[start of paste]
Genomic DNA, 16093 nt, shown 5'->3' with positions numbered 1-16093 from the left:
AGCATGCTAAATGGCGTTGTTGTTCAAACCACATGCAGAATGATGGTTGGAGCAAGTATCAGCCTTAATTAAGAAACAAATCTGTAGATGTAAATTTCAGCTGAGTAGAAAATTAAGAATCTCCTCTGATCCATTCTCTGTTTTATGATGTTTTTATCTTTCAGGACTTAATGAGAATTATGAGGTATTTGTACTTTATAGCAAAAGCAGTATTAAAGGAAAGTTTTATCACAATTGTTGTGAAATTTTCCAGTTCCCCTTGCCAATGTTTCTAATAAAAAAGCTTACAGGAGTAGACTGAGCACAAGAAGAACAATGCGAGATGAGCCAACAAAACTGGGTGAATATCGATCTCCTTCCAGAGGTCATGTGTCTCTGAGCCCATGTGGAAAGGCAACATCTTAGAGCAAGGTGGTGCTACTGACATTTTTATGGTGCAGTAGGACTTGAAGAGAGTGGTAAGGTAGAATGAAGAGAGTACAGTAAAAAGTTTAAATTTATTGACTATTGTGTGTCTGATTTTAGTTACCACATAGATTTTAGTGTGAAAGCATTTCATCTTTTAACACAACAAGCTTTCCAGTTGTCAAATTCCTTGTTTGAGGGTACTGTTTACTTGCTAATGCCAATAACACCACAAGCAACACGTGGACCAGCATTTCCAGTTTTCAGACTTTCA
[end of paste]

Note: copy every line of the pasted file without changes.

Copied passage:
Genomic DNA, 16093 nt, shown 5'->3' with positions numbered 1-16093 from the left:
AGCATGCTAAATGGCGTTGTTGTTCAAACCACATGCAGAATGATGGTTGGAGCAAGTATCAGCCTTAATTAAGAAACAAATCTGTAGATGTAAATTTCAGCTGAGTAGAAAATTAAGAATCTCCTCTGATCCATTCTCTGTTTTATGATGTTTTTATCTTTCAGGACTTAATGAGAATTATGAGGTATTTGTACTTTATAGCAAAAGCAGTATTAAAGGAAAGTTTTATCACAATTGTTGTGAAATTTTCCAGTTCCCCTTGCCAATGTTTCTAATAAAAAAGCTTACAGGAGTAGACTGAGCACAAGAAGAACAATGCGAGATGAGCCAACAAAACTGGGTGAATATCGATCTCCTTCCAGAGGTCATGTGTCTCTGAGCCCATGTGGAAAGGCAACATCTTAGAGCAAGGTGGTGCTACTGACATTTTTATGGTGCAGTAGGACTTGAAGAGAGTGGTAAGGTAGAATGAAGAGAGTACAGTAAAAAGTTTAAATTTATTGACTATTGTGTGTCTGATTTTAGTTACCACATAGATTTTAGTGTGAAAGCATTTCATCTTTTAACACAACAAGCTTTCCAGTTGTCAAATTCCTTGTTTGAGGGTACTGTTTACTTGCTAATGCCAATAACACCACAAGCAACACGTGGACCAGCATTTCCAGTTTTCAGACTTTCA